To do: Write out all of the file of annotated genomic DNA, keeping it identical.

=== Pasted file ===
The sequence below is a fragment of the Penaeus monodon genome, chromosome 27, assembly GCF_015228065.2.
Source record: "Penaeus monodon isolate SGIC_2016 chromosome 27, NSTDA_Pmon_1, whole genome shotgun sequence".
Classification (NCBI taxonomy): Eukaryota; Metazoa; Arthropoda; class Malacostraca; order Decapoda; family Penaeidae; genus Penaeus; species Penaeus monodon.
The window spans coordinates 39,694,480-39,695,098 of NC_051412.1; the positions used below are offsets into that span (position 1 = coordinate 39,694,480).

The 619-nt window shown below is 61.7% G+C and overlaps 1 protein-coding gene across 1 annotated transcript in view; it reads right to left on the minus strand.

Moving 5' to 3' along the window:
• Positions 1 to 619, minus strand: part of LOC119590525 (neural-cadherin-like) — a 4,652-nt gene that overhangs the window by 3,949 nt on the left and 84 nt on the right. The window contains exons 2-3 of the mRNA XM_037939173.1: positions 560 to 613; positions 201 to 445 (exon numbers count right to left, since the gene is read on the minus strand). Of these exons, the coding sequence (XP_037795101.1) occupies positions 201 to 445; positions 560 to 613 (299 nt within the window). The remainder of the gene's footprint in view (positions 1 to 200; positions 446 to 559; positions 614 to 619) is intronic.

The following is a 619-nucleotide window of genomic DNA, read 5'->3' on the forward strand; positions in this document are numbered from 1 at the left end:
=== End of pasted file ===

The sequence below is a fragment of the Penaeus monodon genome, chromosome 27, assembly GCF_015228065.2.
Source record: "Penaeus monodon isolate SGIC_2016 chromosome 27, NSTDA_Pmon_1, whole genome shotgun sequence".
Classification (NCBI taxonomy): Eukaryota; Metazoa; Arthropoda; class Malacostraca; order Decapoda; family Penaeidae; genus Penaeus; species Penaeus monodon.
The window spans coordinates 39,694,480-39,695,098 of NC_051412.1; the positions used below are offsets into that span (position 1 = coordinate 39,694,480).

The 619-nt window shown below is 61.7% G+C and overlaps 1 protein-coding gene across 1 annotated transcript in view; it reads right to left on the minus strand.

Moving 5' to 3' along the window:
• Positions 1 to 619, minus strand: part of LOC119590525 (neural-cadherin-like) — a 4,652-nt gene that overhangs the window by 3,949 nt on the left and 84 nt on the right. The window contains exons 2-3 of the mRNA XM_037939173.1: positions 560 to 613; positions 201 to 445 (exon numbers count right to left, since the gene is read on the minus strand). Of these exons, the coding sequence (XP_037795101.1) occupies positions 201 to 445; positions 560 to 613 (299 nt within the window). The remainder of the gene's footprint in view (positions 1 to 200; positions 446 to 559; positions 614 to 619) is intronic.

The following is a 619-nucleotide window of genomic DNA, read 5'->3' on the forward strand; positions in this document are numbered from 1 at the left end: